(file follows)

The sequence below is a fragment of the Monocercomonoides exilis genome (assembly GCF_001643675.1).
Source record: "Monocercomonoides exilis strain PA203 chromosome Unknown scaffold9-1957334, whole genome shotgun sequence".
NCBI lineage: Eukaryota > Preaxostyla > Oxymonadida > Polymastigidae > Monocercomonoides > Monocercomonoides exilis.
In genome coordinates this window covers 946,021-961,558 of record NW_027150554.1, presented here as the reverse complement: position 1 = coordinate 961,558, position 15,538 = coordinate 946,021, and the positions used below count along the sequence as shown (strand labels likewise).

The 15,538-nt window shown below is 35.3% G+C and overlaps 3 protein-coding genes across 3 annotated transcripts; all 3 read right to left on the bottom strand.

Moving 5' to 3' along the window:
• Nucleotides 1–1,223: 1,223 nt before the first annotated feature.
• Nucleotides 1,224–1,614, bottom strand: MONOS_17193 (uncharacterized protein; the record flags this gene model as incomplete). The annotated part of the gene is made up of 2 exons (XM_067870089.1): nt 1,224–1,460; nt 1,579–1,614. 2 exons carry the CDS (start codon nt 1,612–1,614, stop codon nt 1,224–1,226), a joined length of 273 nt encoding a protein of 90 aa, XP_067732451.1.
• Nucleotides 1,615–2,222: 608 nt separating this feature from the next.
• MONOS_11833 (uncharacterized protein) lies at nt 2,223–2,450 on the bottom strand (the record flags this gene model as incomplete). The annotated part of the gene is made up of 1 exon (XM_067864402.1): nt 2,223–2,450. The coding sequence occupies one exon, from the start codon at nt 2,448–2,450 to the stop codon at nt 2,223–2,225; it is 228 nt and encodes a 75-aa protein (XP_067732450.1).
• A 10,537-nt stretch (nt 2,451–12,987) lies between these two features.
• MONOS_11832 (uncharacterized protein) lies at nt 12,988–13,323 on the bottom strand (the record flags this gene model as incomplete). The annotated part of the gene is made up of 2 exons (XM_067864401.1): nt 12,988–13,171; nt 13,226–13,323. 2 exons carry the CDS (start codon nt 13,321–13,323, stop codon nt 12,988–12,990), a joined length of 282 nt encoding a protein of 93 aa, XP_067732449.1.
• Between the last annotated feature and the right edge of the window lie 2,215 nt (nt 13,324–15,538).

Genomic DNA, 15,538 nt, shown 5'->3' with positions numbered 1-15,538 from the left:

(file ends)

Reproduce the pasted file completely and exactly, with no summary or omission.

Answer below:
The sequence below is a fragment of the Monocercomonoides exilis genome (assembly GCF_001643675.1).
Source record: "Monocercomonoides exilis strain PA203 chromosome Unknown scaffold9-1957334, whole genome shotgun sequence".
NCBI lineage: Eukaryota > Preaxostyla > Oxymonadida > Polymastigidae > Monocercomonoides > Monocercomonoides exilis.
In genome coordinates this window covers 946,021-961,558 of record NW_027150554.1, presented here as the reverse complement: position 1 = coordinate 961,558, position 15,538 = coordinate 946,021, and the positions used below count along the sequence as shown (strand labels likewise).

The 15,538-nt window shown below is 35.3% G+C and overlaps 3 protein-coding genes across 3 annotated transcripts; all 3 read right to left on the bottom strand.

Moving 5' to 3' along the window:
• Nucleotides 1–1,223: 1,223 nt before the first annotated feature.
• Nucleotides 1,224–1,614, bottom strand: MONOS_17193 (uncharacterized protein; the record flags this gene model as incomplete). The annotated part of the gene is made up of 2 exons (XM_067870089.1): nt 1,224–1,460; nt 1,579–1,614. 2 exons carry the CDS (start codon nt 1,612–1,614, stop codon nt 1,224–1,226), a joined length of 273 nt encoding a protein of 90 aa, XP_067732451.1.
• Nucleotides 1,615–2,222: 608 nt separating this feature from the next.
• MONOS_11833 (uncharacterized protein) lies at nt 2,223–2,450 on the bottom strand (the record flags this gene model as incomplete). The annotated part of the gene is made up of 1 exon (XM_067864402.1): nt 2,223–2,450. The coding sequence occupies one exon, from the start codon at nt 2,448–2,450 to the stop codon at nt 2,223–2,225; it is 228 nt and encodes a 75-aa protein (XP_067732450.1).
• A 10,537-nt stretch (nt 2,451–12,987) lies between these two features.
• MONOS_11832 (uncharacterized protein) lies at nt 12,988–13,323 on the bottom strand (the record flags this gene model as incomplete). The annotated part of the gene is made up of 2 exons (XM_067864401.1): nt 12,988–13,171; nt 13,226–13,323. 2 exons carry the CDS (start codon nt 13,321–13,323, stop codon nt 12,988–12,990), a joined length of 282 nt encoding a protein of 93 aa, XP_067732449.1.
• Between the last annotated feature and the right edge of the window lie 2,215 nt (nt 13,324–15,538).

Genomic DNA, 15,538 nt, shown 5'->3' with positions numbered 1-15,538 from the left: